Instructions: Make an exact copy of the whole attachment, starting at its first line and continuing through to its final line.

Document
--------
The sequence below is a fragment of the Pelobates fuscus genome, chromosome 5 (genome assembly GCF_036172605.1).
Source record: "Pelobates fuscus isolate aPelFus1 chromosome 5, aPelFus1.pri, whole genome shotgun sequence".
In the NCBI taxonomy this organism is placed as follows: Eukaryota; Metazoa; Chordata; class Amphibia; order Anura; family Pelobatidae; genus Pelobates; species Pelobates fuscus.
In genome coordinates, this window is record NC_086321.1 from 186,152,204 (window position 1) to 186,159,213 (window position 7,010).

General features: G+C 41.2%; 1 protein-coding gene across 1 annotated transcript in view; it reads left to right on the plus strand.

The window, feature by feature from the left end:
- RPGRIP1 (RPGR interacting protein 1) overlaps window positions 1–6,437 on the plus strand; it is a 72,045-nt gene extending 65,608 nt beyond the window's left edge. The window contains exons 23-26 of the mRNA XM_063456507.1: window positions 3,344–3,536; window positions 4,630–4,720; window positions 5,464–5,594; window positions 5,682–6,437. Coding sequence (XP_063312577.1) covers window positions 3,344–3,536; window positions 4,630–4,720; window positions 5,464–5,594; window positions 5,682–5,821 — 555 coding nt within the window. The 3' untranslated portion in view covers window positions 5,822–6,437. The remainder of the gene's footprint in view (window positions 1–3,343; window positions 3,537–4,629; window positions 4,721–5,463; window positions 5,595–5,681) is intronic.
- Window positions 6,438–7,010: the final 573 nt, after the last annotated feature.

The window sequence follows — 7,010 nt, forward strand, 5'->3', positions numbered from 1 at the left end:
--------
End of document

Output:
The sequence below is a fragment of the Pelobates fuscus genome, chromosome 5 (genome assembly GCF_036172605.1).
Source record: "Pelobates fuscus isolate aPelFus1 chromosome 5, aPelFus1.pri, whole genome shotgun sequence".
In the NCBI taxonomy this organism is placed as follows: Eukaryota; Metazoa; Chordata; class Amphibia; order Anura; family Pelobatidae; genus Pelobates; species Pelobates fuscus.
In genome coordinates, this window is record NC_086321.1 from 186,152,204 (window position 1) to 186,159,213 (window position 7,010).

General features: G+C 41.2%; 1 protein-coding gene across 1 annotated transcript in view; it reads left to right on the plus strand.

The window, feature by feature from the left end:
- RPGRIP1 (RPGR interacting protein 1) overlaps window positions 1–6,437 on the plus strand; it is a 72,045-nt gene extending 65,608 nt beyond the window's left edge. The window contains exons 23-26 of the mRNA XM_063456507.1: window positions 3,344–3,536; window positions 4,630–4,720; window positions 5,464–5,594; window positions 5,682–6,437. Coding sequence (XP_063312577.1) covers window positions 3,344–3,536; window positions 4,630–4,720; window positions 5,464–5,594; window positions 5,682–5,821 — 555 coding nt within the window. The 3' untranslated portion in view covers window positions 5,822–6,437. The remainder of the gene's footprint in view (window positions 1–3,343; window positions 3,537–4,629; window positions 4,721–5,463; window positions 5,595–5,681) is intronic.
- Window positions 6,438–7,010: the final 573 nt, after the last annotated feature.

The window sequence follows — 7,010 nt, forward strand, 5'->3', positions numbered from 1 at the left end: